Change of temperature could be damaging your teeth, doctor warns

Dr Alex George reveals best time to brush your teeth

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As the days grow colder it can be common to notice a difference in your mouth, such as mild discomfort caused by sensitive teeth. However, others might start to notice more severe changes that could even be long lasting. An expert spoke with about some of these issues and how to best treat them.

Doctor Khaled Kasem, chief orthodontist at orthodontics chain Impress, revealed the four most common effects of cold weather on your teeth.

Cracks in tooth enamel

“Tooth sensitivity in the cold months is common, and that’s because when the temperatures change and you begin to breathe in cold air, your tooth enamel will expand and contract at different rates, causing cracks or cavities that exposes dentine (the layer beneath the enamel which covers outside of the teeth),” he said.

“As this happens, the nerves become irritated, causing you to feel sudden sharp jolts of pain and sensitivity.

“Unfortunately, there’s nothing you can do about the weather, but there are a few steps to keep sensitive teeth at bay.

“If it’s particularly cold outside, breathe through your nose where you can, as this will minimise how much of the cold air hits your teeth.

“It’s also always best to stick to room temperature drinks rather than reaching for a burning hot beverage or an ice cold refreshment, as this will prevent any sudden temperature changes on your teeth.

“If your teeth regularly feel sensitive, make sure you switch to a sensitive toothpaste, and avoid brushing too hard.”

Tooth clenching

Doctor Kasem said: “When the weather changes and we’re hit with sharp bursts of cold air, it’s common for our bodies to tense up, which leads us to involuntarily clench our jaws and grind our teeth together.

“The main issue with clenching your teeth is the added pressure you’re putting on your jaw, not only can it lead to chips and cracks in your teeth which cause pain, but it can also wear down the protective layer of enamel around your teeth, leading to increased sensitivity and even tooth erosion.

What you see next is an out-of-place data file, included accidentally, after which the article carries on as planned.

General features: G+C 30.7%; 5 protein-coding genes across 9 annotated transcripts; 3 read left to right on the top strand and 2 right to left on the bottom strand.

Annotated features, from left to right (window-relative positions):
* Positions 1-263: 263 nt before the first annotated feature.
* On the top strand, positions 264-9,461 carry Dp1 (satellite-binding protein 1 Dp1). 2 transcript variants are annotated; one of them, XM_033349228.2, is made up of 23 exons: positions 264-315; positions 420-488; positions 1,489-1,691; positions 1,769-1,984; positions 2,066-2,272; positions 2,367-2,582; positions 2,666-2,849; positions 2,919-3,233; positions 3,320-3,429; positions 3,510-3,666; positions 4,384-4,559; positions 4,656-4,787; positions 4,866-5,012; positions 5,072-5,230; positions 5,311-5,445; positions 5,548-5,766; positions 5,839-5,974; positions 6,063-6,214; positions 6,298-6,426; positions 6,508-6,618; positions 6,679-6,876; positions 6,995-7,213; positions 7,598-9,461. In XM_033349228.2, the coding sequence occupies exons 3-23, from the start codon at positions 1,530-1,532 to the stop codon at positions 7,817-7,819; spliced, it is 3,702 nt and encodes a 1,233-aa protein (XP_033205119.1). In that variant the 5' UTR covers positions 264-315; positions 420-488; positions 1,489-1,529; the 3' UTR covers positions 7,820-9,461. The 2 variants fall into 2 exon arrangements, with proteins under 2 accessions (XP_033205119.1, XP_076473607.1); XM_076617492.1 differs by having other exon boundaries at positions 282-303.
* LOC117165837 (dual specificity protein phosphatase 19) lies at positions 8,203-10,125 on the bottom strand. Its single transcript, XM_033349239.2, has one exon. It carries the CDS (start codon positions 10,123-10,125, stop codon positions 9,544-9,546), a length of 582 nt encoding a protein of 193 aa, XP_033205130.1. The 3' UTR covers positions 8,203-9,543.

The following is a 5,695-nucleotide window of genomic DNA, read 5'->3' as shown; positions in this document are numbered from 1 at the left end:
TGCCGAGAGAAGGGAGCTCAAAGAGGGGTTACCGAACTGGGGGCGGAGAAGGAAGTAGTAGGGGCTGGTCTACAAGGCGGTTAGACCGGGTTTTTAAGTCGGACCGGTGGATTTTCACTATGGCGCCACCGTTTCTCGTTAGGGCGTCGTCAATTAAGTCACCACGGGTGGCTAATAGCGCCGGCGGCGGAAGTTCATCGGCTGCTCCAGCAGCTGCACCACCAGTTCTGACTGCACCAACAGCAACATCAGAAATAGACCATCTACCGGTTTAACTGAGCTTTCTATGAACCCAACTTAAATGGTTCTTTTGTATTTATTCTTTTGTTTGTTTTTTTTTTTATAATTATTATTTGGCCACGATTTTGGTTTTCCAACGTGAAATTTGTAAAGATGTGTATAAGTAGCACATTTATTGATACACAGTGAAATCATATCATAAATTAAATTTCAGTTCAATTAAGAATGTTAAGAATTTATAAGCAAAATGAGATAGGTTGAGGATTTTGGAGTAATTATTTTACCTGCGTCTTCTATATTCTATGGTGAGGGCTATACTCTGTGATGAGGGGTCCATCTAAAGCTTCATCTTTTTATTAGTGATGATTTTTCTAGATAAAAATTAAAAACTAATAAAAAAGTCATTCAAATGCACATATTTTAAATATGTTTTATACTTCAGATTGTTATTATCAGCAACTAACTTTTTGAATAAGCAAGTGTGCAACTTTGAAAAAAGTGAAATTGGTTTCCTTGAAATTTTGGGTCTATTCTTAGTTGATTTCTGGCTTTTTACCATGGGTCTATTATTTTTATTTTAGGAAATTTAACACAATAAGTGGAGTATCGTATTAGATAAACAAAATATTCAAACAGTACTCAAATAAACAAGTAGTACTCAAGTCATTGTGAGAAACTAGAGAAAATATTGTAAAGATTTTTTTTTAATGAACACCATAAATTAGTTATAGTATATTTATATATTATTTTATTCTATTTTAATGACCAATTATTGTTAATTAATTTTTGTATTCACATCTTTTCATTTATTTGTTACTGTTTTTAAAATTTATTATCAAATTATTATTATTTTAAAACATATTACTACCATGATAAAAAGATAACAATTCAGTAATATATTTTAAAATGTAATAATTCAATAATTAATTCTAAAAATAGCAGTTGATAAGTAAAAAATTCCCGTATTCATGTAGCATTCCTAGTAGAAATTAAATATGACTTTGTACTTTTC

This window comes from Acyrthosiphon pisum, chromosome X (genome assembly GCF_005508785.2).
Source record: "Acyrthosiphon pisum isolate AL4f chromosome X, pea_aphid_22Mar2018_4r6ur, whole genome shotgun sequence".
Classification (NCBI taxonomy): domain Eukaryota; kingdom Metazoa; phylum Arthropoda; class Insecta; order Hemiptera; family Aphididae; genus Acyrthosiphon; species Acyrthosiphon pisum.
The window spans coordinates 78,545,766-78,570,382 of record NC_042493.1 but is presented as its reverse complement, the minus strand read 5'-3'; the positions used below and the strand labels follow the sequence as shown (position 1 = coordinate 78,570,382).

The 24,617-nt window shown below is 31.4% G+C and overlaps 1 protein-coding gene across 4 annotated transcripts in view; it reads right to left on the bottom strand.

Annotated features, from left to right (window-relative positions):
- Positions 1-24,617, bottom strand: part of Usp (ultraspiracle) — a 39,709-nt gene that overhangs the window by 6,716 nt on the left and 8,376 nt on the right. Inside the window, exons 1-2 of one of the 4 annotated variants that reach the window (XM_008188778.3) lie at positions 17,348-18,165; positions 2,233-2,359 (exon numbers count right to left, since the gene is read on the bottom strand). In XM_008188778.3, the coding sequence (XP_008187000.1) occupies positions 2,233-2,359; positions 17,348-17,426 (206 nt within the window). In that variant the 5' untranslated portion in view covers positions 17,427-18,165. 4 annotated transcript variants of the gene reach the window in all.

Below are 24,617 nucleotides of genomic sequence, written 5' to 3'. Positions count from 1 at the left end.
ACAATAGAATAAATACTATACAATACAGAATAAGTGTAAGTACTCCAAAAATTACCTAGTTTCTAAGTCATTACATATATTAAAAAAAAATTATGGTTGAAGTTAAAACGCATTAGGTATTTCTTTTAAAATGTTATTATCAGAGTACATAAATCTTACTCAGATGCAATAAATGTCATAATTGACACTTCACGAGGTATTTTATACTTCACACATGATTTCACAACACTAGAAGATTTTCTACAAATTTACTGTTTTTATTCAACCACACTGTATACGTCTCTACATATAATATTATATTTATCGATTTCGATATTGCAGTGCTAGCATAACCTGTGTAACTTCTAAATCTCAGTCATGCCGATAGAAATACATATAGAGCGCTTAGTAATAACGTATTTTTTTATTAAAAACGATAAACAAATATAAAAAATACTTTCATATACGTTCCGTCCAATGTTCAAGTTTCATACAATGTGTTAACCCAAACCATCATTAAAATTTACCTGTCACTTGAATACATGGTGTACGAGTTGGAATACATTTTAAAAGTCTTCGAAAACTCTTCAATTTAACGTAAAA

“If you’re a tooth clencher, make sure you’re wrapping up warm to avoid the shock of the cold weather.

“When outside, if you begin to feel your body tensing up, make a conscious effort not to grind your teeth, or even wear a protective guard if the cold weather simply can’t be avoided.”

Dehydration in your mouth

He explained: “In winter there’s less moisture in the air, and the more you’re exposed to it, the more your mouth will dry up.

“As less saliva is produced, this reduces your mouth’s ability to fight infections, as saliva is essential for washing away any nasty bacteria and leftover food particles; leaving these to fester and stick to your teeth can and will increase your risk of developing cavities and even tooth decay.

“Your best option is to keep your mouth hydrated by drinking plenty of (room temperature) water to wash away the bacteria.

“You should be drinking at least two litres of water every day anyway, but the more water you consume, the better.”

Weakening of your immune system

“Your immune system is essential for helping to fight off infections, but unfortunately as the temperature drops your immune system weakens,” Doctor Kasem warned.

“Just like a cold or the flu, oral illnesses are also common in the winter, including canker sores (found inside your mouth).

“The best way to keep your immune system strong is by eating well, keeping physically active, quitting smoking and avoiding too much alcohol – a healthy body maintains a healthy mouth.

“Unfortunately, the cold weather can be quite damaging to our oral health, but if you follow advice by wrapping up warm, drinking plenty of water and even wearing a guard on your teeth, any serious problems should be kept at bay.”

To support immunity through what you eat, the Harvard School of Public Health recommends a high-fibre and plant-rich diet that includes lots of fruits, vegetables, whole grains, and legumes.

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